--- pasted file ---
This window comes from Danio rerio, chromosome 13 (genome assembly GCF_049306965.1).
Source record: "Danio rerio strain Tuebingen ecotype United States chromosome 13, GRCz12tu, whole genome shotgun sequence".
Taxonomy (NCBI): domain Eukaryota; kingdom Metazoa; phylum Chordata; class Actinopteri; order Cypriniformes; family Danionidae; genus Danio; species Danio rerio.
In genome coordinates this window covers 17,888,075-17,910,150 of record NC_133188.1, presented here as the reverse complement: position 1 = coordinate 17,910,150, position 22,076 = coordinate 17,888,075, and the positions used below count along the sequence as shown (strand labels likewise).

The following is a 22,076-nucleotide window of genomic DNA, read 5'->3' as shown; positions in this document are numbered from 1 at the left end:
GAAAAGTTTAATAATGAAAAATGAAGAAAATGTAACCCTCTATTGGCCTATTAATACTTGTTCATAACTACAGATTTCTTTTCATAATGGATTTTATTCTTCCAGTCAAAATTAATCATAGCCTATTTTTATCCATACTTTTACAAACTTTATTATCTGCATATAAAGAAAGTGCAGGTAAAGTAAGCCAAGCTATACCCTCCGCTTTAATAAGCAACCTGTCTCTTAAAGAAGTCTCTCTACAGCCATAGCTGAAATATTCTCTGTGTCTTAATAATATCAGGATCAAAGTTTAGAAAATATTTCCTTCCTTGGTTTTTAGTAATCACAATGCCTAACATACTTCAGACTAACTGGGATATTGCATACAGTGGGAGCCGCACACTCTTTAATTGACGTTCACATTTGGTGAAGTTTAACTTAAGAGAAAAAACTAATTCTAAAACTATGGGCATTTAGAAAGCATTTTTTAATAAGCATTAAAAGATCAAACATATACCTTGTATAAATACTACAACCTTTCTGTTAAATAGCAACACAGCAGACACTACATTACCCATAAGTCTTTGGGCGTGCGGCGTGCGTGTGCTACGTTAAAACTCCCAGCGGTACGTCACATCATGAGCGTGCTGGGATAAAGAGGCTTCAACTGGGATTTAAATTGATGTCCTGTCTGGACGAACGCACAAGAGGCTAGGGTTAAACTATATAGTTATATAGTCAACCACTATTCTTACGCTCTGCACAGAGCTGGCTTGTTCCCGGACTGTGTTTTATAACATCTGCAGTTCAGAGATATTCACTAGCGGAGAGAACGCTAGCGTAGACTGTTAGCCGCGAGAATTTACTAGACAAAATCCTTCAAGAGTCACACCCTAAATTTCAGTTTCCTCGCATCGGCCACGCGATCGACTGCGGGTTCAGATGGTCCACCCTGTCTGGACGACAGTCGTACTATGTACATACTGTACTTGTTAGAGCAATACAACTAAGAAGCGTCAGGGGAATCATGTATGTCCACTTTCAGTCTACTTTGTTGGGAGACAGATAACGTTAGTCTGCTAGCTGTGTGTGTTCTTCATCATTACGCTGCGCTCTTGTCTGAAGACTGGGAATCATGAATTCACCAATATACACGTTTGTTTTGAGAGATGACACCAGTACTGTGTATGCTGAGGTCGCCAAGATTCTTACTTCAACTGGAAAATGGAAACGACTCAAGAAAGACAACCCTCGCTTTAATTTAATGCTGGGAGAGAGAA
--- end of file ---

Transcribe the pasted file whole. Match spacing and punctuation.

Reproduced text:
This window comes from Danio rerio, chromosome 13 (genome assembly GCF_049306965.1).
Source record: "Danio rerio strain Tuebingen ecotype United States chromosome 13, GRCz12tu, whole genome shotgun sequence".
Taxonomy (NCBI): domain Eukaryota; kingdom Metazoa; phylum Chordata; class Actinopteri; order Cypriniformes; family Danionidae; genus Danio; species Danio rerio.
In genome coordinates this window covers 17,888,075-17,910,150 of record NC_133188.1, presented here as the reverse complement: position 1 = coordinate 17,910,150, position 22,076 = coordinate 17,888,075, and the positions used below count along the sequence as shown (strand labels likewise).

The following is a 22,076-nucleotide window of genomic DNA, read 5'->3' as shown; positions in this document are numbered from 1 at the left end:
GAAAAGTTTAATAATGAAAAATGAAGAAAATGTAACCCTCTATTGGCCTATTAATACTTGTTCATAACTACAGATTTCTTTTCATAATGGATTTTATTCTTCCAGTCAAAATTAATCATAGCCTATTTTTATCCATACTTTTACAAACTTTATTATCTGCATATAAAGAAAGTGCAGGTAAAGTAAGCCAAGCTATACCCTCCGCTTTAATAAGCAACCTGTCTCTTAAAGAAGTCTCTCTACAGCCATAGCTGAAATATTCTCTGTGTCTTAATAATATCAGGATCAAAGTTTAGAAAATATTTCCTTCCTTGGTTTTTAGTAATCACAATGCCTAACATACTTCAGACTAACTGGGATATTGCATACAGTGGGAGCCGCACACTCTTTAATTGACGTTCACATTTGGTGAAGTTTAACTTAAGAGAAAAAACTAATTCTAAAACTATGGGCATTTAGAAAGCATTTTTTAATAAGCATTAAAAGATCAAACATATACCTTGTATAAATACTACAACCTTTCTGTTAAATAGCAACACAGCAGACACTACATTACCCATAAGTCTTTGGGCGTGCGGCGTGCGTGTGCTACGTTAAAACTCCCAGCGGTACGTCACATCATGAGCGTGCTGGGATAAAGAGGCTTCAACTGGGATTTAAATTGATGTCCTGTCTGGACGAACGCACAAGAGGCTAGGGTTAAACTATATAGTTATATAGTCAACCACTATTCTTACGCTCTGCACAGAGCTGGCTTGTTCCCGGACTGTGTTTTATAACATCTGCAGTTCAGAGATATTCACTAGCGGAGAGAACGCTAGCGTAGACTGTTAGCCGCGAGAATTTACTAGACAAAATCCTTCAAGAGTCACACCCTAAATTTCAGTTTCCTCGCATCGGCCACGCGATCGACTGCGGGTTCAGATGGTCCACCCTGTCTGGACGACAGTCGTACTATGTACATACTGTACTTGTTAGAGCAATACAACTAAGAAGCGTCAGGGGAATCATGTATGTCCACTTTCAGTCTACTTTGTTGGGAGACAGATAACGTTAGTCTGCTAGCTGTGTGTGTTCTTCATCATTACGCTGCGCTCTTGTCTGAAGACTGGGAATCATGAATTCACCAATATACACGTTTGTTTTGAGAGATGACACCAGTACTGTGTATGCTGAGGTCGCCAAGATTCTTACTTCAACTGGAAAATGGAAACGACTCAAGAAAGACAACCCTCGCTTTAATTTAATGCTGGGAGAGAGAA